Cross apply this to prayer requsts in church. I don't want to hear about your cousin's 15th surgery or some co-worker's car accident. While the Word dictates we comfort one another, we're also told to pray in our closets. Listening to everyon's prayer requests is communal "hear a sad story, gasp, and say 'Lawd have mercy!'" time. I'll mentally check out.
Oh, and don't tell me it teaches me perspective. I don't believe in perspective. Other people's problems don't diminish mine. I have student loans and don't know what to do with my life. You have cancer. Your cancer seems worse in comparison but my debt still exists. Listening to other people's problems to see who has it worse is playing the "who's more broke" game. There are no winners in the "who's more broke" game.
So yes, I reiterate, I am a pretty terrible person, but don't think I don't have my reasons. I can't care about everybody all the time. Life is hard enough with your own mess. Don't begrudge a guy for shrugging off the burdens of the whole world.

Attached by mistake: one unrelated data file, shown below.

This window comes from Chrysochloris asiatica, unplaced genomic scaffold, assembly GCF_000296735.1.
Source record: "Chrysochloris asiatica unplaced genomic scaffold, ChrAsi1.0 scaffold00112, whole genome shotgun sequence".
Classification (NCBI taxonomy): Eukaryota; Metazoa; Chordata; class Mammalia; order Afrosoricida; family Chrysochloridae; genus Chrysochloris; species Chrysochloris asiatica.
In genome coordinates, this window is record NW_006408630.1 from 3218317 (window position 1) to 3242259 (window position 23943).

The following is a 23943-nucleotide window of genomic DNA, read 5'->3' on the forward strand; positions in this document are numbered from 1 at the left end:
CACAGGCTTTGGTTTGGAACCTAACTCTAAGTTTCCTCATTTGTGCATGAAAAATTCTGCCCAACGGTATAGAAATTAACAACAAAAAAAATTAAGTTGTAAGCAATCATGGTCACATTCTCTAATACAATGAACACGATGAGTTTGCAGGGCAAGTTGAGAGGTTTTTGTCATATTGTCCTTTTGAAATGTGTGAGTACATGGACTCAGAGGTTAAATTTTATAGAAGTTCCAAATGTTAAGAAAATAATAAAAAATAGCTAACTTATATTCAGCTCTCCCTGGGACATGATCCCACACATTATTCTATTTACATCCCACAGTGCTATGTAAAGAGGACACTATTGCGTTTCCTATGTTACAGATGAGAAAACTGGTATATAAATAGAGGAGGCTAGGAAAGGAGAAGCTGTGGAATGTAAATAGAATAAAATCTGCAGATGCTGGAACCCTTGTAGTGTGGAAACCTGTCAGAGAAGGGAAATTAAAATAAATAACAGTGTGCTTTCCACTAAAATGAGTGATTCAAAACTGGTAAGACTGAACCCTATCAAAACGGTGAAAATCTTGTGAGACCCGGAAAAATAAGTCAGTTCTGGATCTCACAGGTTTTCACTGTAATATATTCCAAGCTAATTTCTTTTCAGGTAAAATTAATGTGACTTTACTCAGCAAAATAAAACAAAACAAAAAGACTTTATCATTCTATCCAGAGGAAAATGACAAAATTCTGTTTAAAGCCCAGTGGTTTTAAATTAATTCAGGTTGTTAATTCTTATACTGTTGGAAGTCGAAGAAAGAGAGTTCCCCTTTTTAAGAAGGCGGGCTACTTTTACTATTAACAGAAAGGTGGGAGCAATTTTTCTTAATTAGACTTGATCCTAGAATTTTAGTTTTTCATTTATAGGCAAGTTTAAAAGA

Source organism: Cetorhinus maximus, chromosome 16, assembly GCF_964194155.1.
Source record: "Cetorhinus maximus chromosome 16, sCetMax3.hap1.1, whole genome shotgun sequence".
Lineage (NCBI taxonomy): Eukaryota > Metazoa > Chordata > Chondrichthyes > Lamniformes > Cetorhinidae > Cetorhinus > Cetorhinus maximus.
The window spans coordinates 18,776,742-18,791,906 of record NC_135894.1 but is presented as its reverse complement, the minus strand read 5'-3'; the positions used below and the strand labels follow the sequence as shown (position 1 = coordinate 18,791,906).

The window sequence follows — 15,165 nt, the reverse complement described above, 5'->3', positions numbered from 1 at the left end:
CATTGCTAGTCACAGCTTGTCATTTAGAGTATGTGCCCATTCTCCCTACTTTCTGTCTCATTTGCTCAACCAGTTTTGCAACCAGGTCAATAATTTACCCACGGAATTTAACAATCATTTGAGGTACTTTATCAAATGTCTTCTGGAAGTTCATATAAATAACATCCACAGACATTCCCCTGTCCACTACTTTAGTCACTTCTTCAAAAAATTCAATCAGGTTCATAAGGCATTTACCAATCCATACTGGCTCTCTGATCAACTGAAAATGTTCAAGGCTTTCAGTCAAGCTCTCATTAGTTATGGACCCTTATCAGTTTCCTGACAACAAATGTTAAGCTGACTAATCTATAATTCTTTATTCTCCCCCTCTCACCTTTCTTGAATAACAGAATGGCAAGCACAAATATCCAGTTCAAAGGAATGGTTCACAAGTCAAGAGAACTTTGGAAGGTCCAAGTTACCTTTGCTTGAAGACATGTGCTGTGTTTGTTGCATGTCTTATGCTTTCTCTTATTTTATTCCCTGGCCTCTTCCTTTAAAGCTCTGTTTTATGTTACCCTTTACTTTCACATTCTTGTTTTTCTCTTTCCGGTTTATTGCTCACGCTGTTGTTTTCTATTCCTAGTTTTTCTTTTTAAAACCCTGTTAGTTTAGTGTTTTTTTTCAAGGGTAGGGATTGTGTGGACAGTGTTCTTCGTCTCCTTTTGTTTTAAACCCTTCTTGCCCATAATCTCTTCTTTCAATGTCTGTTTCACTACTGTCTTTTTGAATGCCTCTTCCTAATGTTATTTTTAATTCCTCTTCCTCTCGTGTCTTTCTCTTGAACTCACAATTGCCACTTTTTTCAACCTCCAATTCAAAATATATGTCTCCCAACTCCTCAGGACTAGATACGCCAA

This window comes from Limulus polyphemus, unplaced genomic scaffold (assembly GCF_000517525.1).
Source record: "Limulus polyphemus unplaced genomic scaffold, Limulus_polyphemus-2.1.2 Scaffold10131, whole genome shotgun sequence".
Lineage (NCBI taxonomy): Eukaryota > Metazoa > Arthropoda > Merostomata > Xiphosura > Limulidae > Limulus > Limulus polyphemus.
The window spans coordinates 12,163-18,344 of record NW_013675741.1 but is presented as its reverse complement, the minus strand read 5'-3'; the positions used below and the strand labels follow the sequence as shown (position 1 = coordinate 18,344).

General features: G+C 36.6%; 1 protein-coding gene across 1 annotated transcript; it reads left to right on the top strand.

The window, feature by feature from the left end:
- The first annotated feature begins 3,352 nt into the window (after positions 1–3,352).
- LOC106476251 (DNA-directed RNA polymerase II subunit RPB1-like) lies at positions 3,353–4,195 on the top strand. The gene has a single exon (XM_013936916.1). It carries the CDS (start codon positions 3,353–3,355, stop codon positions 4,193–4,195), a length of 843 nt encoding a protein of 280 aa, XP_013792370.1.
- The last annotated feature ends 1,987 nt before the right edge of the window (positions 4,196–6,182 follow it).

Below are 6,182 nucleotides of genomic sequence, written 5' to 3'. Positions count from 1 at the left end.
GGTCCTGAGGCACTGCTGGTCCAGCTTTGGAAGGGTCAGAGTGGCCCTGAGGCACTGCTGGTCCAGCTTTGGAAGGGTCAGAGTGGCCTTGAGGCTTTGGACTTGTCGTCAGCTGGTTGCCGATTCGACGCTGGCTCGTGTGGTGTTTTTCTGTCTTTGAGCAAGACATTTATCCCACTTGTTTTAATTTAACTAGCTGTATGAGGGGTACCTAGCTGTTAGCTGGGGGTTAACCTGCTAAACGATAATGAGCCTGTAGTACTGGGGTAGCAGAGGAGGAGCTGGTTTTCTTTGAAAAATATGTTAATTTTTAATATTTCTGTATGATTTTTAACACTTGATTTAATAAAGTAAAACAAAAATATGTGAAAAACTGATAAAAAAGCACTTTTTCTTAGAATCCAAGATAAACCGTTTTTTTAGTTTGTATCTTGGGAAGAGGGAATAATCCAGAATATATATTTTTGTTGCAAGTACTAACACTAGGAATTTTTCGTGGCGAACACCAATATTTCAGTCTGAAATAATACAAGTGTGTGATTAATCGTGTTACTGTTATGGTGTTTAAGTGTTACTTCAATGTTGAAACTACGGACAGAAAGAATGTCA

Oh, one more thing: this is why I don't care for worship service but love bible study. I like xhurch to be like class. I'm a scholar. I love to learn and have deep discussions. I can't deal with bad singing and commiserating with strangers.
I could go even more in depth about the gradual aging and shrinking of the black church throughout America. That's a factor, too. It's pretty well known that the black church has been an important historical institution. Its congregants are also getting older. With the exception of probably Atlanta, home of the megachurch, the black church has become a dying breed. Mostly older people attend it. Younger people are finding their own way of worship, finding younger churches, or not going at all. Also, take note that the whole "spiritual, but not religious" and the melting pot spiritual beliefs are on the rise.